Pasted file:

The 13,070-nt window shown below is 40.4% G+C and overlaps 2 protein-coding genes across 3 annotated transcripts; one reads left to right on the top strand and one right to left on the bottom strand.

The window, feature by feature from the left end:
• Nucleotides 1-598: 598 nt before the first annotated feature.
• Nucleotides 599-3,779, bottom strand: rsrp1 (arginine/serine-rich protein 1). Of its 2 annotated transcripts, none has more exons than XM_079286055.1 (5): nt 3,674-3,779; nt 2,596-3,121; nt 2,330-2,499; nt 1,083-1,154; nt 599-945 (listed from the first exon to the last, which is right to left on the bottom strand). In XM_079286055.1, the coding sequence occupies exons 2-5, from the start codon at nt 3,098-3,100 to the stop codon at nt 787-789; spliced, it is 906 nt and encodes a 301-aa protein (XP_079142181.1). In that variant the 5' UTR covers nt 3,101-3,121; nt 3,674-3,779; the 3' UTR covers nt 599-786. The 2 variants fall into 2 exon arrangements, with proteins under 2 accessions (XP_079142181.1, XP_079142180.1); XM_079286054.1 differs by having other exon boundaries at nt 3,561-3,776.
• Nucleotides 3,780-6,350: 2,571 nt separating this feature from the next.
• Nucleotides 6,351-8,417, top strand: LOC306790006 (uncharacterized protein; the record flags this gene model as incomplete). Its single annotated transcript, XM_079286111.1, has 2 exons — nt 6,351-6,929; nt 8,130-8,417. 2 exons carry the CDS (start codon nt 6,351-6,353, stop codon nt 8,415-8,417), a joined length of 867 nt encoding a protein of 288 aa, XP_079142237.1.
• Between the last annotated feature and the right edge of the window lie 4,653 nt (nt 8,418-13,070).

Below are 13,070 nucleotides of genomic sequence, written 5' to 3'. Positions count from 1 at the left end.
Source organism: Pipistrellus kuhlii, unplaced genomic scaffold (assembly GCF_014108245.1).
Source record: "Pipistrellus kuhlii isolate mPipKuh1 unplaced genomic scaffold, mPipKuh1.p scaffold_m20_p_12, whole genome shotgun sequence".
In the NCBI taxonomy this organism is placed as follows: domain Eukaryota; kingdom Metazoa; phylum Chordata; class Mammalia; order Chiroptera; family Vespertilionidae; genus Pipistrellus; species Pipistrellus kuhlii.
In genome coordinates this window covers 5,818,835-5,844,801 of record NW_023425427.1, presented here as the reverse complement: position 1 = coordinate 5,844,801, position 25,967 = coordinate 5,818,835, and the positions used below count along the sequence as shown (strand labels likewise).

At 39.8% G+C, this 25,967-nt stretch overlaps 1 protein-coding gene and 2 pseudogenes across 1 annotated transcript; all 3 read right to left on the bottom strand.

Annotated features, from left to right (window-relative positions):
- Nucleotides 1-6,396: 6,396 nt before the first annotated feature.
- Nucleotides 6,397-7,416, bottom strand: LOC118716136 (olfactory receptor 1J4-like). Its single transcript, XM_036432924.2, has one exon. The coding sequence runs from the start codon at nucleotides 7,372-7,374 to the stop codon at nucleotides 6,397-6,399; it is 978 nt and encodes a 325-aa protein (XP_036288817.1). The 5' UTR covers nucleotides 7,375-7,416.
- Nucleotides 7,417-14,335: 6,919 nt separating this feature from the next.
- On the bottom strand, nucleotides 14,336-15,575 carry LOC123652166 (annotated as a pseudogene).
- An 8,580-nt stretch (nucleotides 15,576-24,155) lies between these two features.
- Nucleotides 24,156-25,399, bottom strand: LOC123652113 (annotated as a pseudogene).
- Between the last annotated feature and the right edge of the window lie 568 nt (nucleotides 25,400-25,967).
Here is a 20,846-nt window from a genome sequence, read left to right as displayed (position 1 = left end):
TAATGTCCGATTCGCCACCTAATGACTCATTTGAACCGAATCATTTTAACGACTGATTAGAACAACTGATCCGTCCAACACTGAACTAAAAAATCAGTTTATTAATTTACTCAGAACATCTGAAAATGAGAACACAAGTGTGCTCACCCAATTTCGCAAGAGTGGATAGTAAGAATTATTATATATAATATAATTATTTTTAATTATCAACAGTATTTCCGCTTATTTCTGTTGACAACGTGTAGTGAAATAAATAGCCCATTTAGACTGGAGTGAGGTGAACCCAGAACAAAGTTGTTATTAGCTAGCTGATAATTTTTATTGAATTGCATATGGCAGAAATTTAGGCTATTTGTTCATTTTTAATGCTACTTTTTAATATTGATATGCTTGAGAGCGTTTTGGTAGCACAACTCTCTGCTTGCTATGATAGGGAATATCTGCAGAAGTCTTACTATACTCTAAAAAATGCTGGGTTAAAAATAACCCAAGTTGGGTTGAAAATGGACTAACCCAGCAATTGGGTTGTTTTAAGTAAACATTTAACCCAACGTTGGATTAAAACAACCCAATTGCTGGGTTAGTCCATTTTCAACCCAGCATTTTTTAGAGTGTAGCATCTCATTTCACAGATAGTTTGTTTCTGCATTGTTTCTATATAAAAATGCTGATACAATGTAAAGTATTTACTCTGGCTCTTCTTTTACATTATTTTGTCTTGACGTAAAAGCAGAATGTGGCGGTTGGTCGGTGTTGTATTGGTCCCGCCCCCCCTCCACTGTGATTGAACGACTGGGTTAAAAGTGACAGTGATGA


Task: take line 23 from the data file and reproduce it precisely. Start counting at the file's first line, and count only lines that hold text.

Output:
TAATGTCCGATTCGCCACCTAATGACTCATTTGAACCGAATCATTTTAACGACTGATTAGAACAACTGATCCGTCCAACACTGAACTAAAAAATCAGTTTATTAATTTACTCAGAACATCTGAAAATGAGAACACAAGTGTGCTCACCCAATTTCGCAAGAGTGGATAGTAAGAATTATTATATATAATATAATTATTTTTAATTATCAACAGTATTTCCGCTTATTTCTGTTGACAACGTGTAGTGAAATAAATAGCCCATTTAGACTGGAGTGAGGTGAACCCAGAACAAAGTTGTTATTAGCTAGCTGATAATTTTTATTGAATTGCATATGGCAGAAATTTAGGCTATTTGTTCATTTTTAATGCTACTTTTTAATATTGATATGCTTGAGAGCGTTTTGGTAGCACAACTCTCTGCTTGCTATGATAGGGAATATCTGCAGAAGTCTTACTATACTCTAAAAAATGCTGGGTTAAAAATAACCCAAGTTGGGTTGAAAATGGACTAACCCAGCAATTGGGTTGTTTTAAGTAAACATTTAACCCAACGTTGGATTAAAACAACCCAATTGCTGGGTTAGTCCATTTTCAACCCAGCATTTTTTAGAGTGTAGCATCTCATTTCACAGATAGTTTGTTTCTGCATTGTTTCTATATAAAAATGCTGATACAATGTAAAGTATTTACTCTGGCTCTTCTTTTACATTATTTTGTCTTGACGTAAAAGCAGAATGTGGCGGTTGGTCGGTGTTGTATTGGTCCCGCCCCCCCTCCACTGTGATTGAACGACTGGGTTAAAAGTGACAGTGATGA